Charlie is stunned by Sam’s beauty and is attracted to her. However, since Sam is already in a relationship with a guy named Craig, Charlie is not bold enough to confess to her about his feelings. Later on, Charlie and Mary date briefly. Charlie does not want to be in a relationship with Mary but cannot decide how to break up with her without hurting her. While playing truth or dare, Charlie kisses Sam instead of Mary when asked to kiss the prettiest girl in the room which results in a short period of his exclusion from his group of friends. Sometimes we pretend that we are okay with the way things are going even when we are not. We do so for various reasons, but mostly to prevent hurting a friend or a loved one emotionally. We fail to realize that although we have no ill intentions, not being honest about how we feel causes many more complications in the longer run and impacts our mental health as well as that of our loved ones. At several occasions, including when his sister is being hit by her boyfriend, Charlie gets flashbacks of Aunt Helen who was sexually abused and taken advantage of by her father’s friend and her boyfriends. He blames himself for her death because she had met with an accident while getting a birthday gift for him. Towards the end of the movie, after Charlie opens up about his past in front of his psychiatrist, it is disclosed that Aunt Helen, having been a disturbed victim of sexual abuse herself, used to molest Charlie when he was a little kid and the traumatizing memories had stayed with him.
In the movie, Charlie isn’t the only one struggling through emotional and mental disturbance. When Brad’s father finds out about his relationship with Patrick, they break up. Patrick, who otherwise always appears to be jovial and happy-go-lucky, kisses Charlie and cries himself out in front of him. The incident highlights the fact that every person, no matter how jolly and good-humored on the outside, could have an emotional breakdown due to various personal reasons and be in the need of a shoulder to cry on. Sam eventually breaks up with Craig when she finds out that he had been cheating on her, proving that dating Craig was yet another erroneous decision she took simply because she wasn’t ready to believe that she was worthy of true love. At the graduation party, Charlie and Sam kiss, finally entering a relationship where they are truly loved for who they are. After Sam leaves for her University, Charlie’s flashbacks of Aunt Helen resume, he passes out and wakes up in the psychiatric clinic where he finally realizes and opens up about what Aunt Helen had done to him.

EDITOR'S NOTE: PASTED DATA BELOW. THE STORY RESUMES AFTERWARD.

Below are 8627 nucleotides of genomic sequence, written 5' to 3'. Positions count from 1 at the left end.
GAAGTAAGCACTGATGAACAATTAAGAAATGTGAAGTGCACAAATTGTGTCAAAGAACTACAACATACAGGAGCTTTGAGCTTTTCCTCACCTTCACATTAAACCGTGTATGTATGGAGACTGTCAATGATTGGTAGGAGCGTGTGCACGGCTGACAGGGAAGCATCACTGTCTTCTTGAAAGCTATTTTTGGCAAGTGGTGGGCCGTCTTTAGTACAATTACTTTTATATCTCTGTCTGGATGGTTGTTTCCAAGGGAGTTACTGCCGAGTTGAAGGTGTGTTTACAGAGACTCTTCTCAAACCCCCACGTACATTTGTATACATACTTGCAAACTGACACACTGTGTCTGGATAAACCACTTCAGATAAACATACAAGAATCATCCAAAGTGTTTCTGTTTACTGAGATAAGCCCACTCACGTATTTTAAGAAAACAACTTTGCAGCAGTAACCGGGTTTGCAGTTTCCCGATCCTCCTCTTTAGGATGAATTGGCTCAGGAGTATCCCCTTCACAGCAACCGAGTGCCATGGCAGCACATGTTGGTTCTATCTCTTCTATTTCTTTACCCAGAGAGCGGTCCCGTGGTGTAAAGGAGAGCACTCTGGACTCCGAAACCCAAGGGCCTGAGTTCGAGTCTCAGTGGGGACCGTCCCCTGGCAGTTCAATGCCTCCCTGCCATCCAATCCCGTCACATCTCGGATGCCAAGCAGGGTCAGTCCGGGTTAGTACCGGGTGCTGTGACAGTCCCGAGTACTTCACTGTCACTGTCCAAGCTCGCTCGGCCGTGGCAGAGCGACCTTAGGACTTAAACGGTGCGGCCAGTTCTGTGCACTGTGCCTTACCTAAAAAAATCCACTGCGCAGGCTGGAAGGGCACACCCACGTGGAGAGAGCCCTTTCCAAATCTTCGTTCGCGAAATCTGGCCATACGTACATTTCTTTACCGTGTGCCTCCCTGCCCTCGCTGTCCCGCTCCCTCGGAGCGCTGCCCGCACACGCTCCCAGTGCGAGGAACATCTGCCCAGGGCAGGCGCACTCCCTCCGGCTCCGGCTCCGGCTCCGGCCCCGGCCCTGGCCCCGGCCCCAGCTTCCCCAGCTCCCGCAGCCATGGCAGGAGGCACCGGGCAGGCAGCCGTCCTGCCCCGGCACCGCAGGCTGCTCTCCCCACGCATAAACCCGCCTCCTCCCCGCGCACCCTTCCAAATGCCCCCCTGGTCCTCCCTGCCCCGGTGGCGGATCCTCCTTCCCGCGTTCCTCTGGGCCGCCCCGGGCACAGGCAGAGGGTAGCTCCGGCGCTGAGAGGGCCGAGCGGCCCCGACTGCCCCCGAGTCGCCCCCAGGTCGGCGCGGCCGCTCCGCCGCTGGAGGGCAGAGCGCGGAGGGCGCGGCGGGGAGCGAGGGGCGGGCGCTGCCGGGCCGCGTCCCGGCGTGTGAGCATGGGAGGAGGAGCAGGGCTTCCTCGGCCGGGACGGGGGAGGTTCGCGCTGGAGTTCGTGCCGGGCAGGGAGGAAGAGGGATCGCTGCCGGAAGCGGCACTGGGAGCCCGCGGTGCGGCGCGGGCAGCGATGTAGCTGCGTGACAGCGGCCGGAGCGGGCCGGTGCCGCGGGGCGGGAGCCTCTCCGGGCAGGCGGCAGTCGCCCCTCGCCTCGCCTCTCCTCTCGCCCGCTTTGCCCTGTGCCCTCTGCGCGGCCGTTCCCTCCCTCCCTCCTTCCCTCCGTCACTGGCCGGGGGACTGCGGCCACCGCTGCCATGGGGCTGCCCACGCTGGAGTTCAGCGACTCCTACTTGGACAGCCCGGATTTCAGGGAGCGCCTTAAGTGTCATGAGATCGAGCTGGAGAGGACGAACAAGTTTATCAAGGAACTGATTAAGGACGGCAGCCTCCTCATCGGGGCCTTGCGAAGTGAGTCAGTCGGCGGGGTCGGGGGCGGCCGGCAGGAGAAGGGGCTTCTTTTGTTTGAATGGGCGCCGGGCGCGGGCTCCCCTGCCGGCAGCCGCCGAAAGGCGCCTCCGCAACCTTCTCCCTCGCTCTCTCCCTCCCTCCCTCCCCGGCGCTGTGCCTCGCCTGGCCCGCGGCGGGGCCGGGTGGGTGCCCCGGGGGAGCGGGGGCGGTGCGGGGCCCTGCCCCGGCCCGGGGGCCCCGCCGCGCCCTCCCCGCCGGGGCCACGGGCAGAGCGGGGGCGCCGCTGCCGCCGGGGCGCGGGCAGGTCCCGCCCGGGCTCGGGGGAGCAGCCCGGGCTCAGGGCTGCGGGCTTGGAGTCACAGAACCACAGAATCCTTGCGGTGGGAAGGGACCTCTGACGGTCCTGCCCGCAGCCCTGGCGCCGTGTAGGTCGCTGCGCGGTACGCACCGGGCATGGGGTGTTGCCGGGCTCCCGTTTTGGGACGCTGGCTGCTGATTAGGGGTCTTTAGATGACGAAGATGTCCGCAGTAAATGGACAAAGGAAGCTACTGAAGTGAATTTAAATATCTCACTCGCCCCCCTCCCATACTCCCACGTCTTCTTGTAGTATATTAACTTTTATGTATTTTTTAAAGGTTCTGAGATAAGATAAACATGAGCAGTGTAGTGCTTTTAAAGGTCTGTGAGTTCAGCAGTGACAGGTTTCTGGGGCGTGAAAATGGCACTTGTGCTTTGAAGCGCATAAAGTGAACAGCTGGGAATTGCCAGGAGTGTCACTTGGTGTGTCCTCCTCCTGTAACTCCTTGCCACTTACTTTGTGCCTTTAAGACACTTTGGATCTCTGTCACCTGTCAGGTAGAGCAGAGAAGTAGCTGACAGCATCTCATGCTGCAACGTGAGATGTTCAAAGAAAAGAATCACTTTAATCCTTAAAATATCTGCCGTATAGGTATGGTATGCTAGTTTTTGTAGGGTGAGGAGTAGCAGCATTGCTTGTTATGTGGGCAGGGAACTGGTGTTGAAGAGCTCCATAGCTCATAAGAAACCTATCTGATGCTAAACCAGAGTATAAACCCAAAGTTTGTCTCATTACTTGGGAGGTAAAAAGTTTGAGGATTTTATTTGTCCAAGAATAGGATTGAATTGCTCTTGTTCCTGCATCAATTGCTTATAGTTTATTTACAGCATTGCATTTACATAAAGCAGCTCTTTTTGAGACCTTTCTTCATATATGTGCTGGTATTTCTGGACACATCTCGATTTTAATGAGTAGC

The movie ends on a beautiful note with Charlie, Sam and Patrick driving through the same tunnel through which they had driven after Sam and Patrick had first met Charlie and listening to the same song that Sam had liked. Charlie’s final letter to his pen-pal shows that he is finally learning to cope with his past, live in the present, participate fully in his life, build beautiful memories and admire himself for who he is. The letter is bound to have a positive impact on the viewers because of its deep meaning and touching nature, encouraging them to look at life through a different perspective. It brings to the fore the philosophy that the movie seeks to highlight. It goes as follows-
“I don’t know if I will have the time to write any more letters, because I might be too busy trying to participate. So, if this does end up being the last letter, I just want you to know that I was in a bad place before I started high school, and you helped me. Even if you didn’t know what I was talking about, or know someone who’s gone through it, you made me not feel alone. Because I know there are people who say all these things don’t happen. And there are people who forget what it’s like to be sixteen when they turn seventeen. I know these will all be stories someday, and our pictures will become old photographs. We all become somebody’s mom or dad. But right now, these moments are not stories. This is happening. I am here, and I am looking at her. And she is so beautiful. I can see it. This one moment when you know you’re not a sad story. You are alive. And you stand up and see the lights on the buildings and everything that makes you wonder. And you’re listening to that song, and that drive with the people who you love most in this world. And in this moment, I swear, we are infinite.”